In the past few weeks, I’ve embarked on a new experiment in digital ministry – Facebook live!  This is a very popular method of sharing on social media.  I’m learning as I go – and have made some mistakes along the way.  However, with a little pre-planning and practice, the results have already been good enough for us to use to share our message.  Remember “good enough” is often okay with your audience – be transparent about your learning curve!

Here’s some basic tips to get you started.


  • I used an iPhone 6.  Most any smart phone will do.
  • I have an attachment for lenses for the phone.  I did not use them in this case – but could have and had them handy.  In my case, they screw onto a phone case easily.  I can then get a shot from further away, focus in, etc.
  • Microphone:  I used a small and powerful “shotgun” mic designed for a phone camera.  Audio quality is more important than video quality in most cases.  Don’t overlook this!  IN most cases, I hope the speaker has a microphone set up in the room.  My mic will pick that up.  The hardest part is when people in the room ask questions, without a mic.  It’s good policy to have your speaker amplified for the attenders in the room anyways – get into that practice!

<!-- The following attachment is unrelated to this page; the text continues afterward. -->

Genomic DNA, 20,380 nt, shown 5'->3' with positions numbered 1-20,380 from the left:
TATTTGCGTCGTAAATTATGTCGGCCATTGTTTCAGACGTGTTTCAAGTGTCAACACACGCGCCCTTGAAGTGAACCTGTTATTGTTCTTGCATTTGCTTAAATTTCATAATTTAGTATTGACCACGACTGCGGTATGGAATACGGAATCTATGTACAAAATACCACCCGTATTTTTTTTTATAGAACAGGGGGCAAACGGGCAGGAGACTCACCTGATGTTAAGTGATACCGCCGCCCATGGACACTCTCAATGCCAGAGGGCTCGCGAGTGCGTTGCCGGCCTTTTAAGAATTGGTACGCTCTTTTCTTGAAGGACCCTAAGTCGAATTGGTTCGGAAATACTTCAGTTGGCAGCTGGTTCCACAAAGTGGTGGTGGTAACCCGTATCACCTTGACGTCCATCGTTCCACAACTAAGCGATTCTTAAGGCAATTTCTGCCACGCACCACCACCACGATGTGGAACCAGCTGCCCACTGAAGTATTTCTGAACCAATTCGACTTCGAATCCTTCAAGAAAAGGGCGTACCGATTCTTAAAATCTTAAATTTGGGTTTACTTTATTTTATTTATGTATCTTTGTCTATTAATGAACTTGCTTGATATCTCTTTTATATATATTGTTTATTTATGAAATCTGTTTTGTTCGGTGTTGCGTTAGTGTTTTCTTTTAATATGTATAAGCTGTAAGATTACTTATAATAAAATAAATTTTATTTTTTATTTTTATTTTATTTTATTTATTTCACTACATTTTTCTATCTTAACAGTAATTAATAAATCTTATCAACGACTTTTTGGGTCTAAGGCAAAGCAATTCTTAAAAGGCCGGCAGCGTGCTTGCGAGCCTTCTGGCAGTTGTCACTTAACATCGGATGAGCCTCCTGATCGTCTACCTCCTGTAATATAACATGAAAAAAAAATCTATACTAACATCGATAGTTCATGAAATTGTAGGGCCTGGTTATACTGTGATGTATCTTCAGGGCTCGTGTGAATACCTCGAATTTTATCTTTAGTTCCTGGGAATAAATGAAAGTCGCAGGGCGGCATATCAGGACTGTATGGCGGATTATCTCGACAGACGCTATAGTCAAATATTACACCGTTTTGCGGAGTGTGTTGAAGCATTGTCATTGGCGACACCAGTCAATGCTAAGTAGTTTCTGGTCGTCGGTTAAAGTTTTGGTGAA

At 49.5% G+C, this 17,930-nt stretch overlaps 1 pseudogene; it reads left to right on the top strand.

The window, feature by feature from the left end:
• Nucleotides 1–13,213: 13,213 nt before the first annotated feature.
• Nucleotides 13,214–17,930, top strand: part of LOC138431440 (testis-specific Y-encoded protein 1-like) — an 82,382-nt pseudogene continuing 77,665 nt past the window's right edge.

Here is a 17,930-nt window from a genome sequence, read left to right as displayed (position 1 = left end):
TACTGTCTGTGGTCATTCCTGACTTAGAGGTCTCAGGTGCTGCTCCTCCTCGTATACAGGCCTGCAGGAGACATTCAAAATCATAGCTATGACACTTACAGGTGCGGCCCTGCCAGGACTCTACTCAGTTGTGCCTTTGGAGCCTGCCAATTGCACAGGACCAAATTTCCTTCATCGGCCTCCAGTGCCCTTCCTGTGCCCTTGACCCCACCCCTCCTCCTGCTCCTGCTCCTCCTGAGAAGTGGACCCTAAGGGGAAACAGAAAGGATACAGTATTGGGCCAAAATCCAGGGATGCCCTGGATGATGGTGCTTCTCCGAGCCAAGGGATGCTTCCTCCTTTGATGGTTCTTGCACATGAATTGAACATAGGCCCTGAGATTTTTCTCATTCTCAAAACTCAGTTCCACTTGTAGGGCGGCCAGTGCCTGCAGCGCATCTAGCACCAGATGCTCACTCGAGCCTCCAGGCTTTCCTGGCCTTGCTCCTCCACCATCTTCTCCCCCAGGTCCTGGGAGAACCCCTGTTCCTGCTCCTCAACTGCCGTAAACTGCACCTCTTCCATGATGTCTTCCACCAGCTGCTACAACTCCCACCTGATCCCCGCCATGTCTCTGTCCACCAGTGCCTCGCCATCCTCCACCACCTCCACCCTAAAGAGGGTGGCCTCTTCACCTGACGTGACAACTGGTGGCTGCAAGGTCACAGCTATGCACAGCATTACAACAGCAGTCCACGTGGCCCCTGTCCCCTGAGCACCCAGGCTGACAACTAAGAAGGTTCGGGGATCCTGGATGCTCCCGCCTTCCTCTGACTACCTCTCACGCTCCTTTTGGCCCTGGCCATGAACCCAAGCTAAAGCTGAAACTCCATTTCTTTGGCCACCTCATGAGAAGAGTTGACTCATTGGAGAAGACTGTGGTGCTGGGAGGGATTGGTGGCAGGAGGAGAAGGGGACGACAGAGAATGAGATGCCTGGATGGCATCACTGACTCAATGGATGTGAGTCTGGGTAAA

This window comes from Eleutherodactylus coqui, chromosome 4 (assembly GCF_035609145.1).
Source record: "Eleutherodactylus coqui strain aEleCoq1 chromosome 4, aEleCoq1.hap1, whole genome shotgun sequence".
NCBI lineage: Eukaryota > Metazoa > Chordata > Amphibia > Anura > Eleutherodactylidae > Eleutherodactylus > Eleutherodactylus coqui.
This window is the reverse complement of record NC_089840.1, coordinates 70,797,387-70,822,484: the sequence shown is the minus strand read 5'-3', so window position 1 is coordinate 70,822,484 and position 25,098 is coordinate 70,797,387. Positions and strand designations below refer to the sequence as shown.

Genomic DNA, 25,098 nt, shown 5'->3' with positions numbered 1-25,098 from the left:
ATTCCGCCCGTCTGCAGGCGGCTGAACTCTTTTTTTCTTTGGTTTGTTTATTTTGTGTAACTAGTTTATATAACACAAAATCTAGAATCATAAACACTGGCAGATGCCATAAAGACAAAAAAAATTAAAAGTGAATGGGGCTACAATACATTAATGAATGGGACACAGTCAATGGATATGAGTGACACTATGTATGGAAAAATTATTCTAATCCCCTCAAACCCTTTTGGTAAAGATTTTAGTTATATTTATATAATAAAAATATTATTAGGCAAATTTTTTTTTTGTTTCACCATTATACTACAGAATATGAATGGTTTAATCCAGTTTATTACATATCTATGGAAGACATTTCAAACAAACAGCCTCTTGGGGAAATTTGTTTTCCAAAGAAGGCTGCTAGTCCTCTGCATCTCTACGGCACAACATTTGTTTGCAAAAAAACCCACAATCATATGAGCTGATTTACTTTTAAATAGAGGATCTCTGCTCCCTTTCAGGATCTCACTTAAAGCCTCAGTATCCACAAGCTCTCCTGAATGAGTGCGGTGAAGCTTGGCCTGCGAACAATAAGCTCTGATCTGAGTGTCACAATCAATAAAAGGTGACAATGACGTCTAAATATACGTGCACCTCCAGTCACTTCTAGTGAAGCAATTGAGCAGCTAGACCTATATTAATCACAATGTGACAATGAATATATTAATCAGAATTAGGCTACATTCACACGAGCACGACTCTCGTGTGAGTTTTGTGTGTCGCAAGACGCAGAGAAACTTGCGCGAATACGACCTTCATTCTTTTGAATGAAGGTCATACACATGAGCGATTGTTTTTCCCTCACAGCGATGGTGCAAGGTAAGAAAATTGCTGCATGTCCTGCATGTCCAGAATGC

• Tripod: Also important.  Test it out beforehand, make sure the attachments work, and you can move it easily as needed.  Mine is sturdy, but also light (I leave it in my trunk).  Make sure you have all the brackets and gadgets to attach all your pieces (microphone, lights) to the tripod.
  • Lighting:  I made sure the room/speaker was well-lit.  I do have a small, bright LED light that attached to my phone for close up filming.  I also have a portable lighting kit.  In general, I didn’t worry too much about the lighting, as long as the sound was good.
  • Power: This takes a lot of electricity.  I prefer always to have everything plugged in if possible – I have an extension cord (and tape to secure it to the floor) with me in my kit. Back up battery power is also a good idea.  Make sure everything is fully charged before you start as well.